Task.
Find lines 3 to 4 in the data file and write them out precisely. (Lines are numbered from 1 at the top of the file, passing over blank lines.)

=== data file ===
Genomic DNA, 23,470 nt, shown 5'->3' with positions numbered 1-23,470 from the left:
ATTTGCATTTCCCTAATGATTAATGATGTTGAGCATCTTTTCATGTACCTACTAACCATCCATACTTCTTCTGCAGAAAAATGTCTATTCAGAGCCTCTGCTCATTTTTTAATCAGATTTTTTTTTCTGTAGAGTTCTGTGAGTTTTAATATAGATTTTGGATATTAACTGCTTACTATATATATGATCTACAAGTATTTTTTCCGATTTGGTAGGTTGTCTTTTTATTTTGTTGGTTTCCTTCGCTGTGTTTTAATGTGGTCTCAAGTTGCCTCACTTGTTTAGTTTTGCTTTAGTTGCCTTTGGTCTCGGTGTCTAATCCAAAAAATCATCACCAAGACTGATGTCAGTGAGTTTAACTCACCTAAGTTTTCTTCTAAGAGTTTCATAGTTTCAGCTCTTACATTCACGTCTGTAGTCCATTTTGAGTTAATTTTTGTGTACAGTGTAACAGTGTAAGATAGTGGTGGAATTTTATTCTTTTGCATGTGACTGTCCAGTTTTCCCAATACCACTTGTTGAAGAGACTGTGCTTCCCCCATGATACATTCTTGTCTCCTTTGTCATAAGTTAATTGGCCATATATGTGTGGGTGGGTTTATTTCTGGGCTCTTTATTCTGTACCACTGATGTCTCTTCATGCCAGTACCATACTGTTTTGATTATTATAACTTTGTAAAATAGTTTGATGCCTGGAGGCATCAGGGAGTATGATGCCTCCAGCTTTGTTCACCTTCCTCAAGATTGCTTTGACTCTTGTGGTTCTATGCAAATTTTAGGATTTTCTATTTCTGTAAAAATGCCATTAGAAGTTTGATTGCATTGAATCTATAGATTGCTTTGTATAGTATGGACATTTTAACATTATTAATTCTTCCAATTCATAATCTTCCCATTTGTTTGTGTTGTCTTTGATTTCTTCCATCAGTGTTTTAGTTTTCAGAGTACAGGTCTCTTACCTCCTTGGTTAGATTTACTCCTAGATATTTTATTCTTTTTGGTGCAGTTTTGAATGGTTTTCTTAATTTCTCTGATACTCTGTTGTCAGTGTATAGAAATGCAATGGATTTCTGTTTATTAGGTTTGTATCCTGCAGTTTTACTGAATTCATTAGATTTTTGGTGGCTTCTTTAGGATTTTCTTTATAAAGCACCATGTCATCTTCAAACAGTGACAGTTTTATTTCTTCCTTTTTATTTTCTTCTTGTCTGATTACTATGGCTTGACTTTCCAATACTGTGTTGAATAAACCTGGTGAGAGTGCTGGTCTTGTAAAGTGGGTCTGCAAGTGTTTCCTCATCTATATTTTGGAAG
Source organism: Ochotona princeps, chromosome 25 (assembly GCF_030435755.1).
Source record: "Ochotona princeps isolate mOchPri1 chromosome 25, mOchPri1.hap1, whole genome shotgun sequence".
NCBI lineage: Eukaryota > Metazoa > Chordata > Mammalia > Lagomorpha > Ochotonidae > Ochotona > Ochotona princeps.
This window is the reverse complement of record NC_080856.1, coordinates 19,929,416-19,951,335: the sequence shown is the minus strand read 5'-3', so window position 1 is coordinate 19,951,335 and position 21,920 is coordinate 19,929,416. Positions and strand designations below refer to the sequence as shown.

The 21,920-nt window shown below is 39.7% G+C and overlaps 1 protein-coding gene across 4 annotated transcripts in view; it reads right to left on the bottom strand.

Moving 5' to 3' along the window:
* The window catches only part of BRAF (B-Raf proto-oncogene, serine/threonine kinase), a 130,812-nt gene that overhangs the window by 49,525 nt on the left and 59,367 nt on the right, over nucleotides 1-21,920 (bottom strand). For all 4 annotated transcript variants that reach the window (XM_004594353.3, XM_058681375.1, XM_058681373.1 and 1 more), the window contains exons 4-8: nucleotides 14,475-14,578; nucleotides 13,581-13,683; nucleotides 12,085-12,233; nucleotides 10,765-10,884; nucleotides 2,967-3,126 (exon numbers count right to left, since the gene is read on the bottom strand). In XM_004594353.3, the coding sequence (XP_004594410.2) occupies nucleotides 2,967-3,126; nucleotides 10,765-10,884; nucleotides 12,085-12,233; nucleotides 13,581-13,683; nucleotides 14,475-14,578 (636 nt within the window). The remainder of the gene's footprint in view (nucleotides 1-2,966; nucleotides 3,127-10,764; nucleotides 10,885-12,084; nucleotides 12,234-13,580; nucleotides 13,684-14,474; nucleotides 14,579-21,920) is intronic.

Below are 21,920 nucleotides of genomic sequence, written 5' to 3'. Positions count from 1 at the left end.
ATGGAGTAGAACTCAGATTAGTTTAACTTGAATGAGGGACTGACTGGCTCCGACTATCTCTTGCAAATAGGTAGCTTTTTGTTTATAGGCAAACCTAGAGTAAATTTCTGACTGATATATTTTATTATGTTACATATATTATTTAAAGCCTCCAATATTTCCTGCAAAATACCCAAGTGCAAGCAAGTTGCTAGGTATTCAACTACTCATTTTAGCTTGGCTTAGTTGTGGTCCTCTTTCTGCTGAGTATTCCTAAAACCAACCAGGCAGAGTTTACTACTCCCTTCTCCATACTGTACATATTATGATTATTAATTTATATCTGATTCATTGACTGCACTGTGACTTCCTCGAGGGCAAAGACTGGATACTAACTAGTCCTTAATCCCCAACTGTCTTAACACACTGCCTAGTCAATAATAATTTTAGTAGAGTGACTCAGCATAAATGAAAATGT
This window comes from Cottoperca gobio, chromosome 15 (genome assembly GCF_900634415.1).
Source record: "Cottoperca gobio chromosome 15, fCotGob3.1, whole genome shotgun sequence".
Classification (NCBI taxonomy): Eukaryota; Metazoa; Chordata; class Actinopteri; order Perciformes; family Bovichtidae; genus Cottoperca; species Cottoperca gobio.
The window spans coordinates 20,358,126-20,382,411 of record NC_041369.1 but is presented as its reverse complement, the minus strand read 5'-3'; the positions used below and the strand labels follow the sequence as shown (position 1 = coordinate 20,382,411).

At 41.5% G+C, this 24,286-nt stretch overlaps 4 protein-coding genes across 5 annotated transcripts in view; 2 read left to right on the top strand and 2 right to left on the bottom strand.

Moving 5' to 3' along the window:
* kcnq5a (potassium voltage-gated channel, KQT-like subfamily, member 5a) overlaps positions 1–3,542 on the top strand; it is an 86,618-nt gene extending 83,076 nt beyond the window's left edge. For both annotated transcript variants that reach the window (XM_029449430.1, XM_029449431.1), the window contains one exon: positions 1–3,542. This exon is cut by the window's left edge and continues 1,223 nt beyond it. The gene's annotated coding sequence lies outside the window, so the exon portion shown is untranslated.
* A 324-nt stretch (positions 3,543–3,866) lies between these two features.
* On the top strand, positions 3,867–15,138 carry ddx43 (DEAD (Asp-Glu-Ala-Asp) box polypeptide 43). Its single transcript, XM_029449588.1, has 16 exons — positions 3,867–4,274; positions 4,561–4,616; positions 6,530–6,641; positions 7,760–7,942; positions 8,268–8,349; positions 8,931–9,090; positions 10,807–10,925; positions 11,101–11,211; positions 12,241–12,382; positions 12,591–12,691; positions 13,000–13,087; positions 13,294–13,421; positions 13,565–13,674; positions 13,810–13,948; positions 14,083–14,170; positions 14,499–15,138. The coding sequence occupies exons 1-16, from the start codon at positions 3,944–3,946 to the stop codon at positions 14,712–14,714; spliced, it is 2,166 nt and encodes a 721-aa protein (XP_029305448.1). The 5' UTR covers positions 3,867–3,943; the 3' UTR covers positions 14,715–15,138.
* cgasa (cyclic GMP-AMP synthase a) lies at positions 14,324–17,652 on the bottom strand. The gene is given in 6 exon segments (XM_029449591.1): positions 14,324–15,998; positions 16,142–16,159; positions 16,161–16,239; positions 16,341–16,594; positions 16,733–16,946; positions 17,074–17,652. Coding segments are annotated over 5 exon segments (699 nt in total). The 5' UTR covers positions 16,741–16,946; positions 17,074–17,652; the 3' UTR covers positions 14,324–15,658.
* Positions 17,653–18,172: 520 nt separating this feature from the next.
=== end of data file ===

Source organism: Ochotona princeps, chromosome 25 (assembly GCF_030435755.1).
Source record: "Ochotona princeps isolate mOchPri1 chromosome 25, mOchPri1.hap1, whole genome shotgun sequence".